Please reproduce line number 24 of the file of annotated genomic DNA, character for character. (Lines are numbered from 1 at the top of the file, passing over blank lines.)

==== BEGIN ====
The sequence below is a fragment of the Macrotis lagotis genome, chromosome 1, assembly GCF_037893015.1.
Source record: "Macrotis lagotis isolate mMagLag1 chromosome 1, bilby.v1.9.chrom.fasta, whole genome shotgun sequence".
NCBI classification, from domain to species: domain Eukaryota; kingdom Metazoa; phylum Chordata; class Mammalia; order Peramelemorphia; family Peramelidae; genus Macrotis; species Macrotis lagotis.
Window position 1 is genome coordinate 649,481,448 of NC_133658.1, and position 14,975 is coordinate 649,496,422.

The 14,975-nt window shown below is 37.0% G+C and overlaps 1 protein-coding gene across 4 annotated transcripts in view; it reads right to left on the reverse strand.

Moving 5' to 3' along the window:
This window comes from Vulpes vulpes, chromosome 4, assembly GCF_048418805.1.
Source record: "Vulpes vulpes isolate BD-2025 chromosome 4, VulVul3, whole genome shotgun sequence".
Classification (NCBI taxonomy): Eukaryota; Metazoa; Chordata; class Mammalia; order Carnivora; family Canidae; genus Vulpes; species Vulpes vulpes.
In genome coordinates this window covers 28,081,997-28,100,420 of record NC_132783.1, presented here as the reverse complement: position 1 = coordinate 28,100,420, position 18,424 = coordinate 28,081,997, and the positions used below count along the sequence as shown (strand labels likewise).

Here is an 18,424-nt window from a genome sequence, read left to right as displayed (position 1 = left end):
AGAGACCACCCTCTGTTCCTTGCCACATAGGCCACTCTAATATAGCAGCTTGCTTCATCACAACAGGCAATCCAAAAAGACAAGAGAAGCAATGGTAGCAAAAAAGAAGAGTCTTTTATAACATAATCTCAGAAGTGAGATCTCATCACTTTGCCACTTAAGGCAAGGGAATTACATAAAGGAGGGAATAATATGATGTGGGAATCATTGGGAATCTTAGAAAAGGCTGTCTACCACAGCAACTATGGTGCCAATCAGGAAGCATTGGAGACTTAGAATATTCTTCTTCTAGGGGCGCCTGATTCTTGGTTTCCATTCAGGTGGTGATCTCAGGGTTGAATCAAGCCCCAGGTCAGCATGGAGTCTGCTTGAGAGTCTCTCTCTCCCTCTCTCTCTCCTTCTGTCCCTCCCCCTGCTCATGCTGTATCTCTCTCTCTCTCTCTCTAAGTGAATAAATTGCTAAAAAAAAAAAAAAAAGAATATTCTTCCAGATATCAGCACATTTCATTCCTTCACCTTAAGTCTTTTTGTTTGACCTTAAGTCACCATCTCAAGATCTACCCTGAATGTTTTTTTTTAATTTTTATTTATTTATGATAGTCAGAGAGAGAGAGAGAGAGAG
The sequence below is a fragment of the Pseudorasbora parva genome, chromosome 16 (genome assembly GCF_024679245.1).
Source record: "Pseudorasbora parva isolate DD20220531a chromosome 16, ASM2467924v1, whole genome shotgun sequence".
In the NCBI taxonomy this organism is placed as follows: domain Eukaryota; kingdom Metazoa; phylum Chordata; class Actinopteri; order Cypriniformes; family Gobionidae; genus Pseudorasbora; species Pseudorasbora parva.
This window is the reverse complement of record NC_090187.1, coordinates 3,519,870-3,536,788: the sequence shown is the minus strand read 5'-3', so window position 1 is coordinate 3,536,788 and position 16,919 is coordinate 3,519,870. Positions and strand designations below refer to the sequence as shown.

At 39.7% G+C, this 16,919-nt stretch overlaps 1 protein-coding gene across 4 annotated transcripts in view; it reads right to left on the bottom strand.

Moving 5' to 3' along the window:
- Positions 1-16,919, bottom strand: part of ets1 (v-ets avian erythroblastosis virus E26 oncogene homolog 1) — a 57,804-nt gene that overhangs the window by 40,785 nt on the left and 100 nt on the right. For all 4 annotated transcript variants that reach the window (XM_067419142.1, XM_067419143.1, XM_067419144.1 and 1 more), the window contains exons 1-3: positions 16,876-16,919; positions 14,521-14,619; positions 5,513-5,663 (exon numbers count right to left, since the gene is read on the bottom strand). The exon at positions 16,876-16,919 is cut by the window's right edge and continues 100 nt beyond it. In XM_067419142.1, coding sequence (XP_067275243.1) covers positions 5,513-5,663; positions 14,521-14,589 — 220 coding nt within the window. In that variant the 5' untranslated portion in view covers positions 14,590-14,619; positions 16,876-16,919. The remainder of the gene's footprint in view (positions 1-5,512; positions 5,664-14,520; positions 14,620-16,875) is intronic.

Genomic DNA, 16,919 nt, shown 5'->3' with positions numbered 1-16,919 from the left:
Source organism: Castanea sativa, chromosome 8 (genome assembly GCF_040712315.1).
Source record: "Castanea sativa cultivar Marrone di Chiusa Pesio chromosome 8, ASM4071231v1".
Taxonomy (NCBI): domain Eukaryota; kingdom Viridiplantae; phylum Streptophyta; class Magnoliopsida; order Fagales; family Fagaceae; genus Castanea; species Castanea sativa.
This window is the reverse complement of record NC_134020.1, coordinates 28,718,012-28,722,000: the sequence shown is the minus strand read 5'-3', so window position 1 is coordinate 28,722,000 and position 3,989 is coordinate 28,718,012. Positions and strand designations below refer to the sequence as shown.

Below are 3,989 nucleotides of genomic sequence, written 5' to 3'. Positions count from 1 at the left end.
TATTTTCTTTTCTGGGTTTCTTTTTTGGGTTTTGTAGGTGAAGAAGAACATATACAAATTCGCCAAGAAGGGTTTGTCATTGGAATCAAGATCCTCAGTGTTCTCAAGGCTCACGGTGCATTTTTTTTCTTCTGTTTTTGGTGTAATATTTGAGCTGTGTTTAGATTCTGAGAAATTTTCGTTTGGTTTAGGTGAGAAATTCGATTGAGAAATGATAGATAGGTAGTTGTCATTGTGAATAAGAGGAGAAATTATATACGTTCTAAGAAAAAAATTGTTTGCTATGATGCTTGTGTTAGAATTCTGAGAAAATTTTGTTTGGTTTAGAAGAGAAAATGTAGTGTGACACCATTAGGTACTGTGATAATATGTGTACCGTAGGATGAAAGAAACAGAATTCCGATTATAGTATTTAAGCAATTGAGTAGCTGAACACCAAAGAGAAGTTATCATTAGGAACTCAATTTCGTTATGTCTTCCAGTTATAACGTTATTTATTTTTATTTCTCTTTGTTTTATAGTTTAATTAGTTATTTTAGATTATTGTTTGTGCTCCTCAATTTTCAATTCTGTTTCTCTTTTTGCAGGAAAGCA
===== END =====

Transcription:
This window is the reverse complement of record NC_134020.1, coordinates 28,718,012-28,722,000: the sequence shown is the minus strand read 5'-3', so window position 1 is coordinate 28,722,000 and position 3,989 is coordinate 28,718,012. Positions and strand designations below refer to the sequence as shown.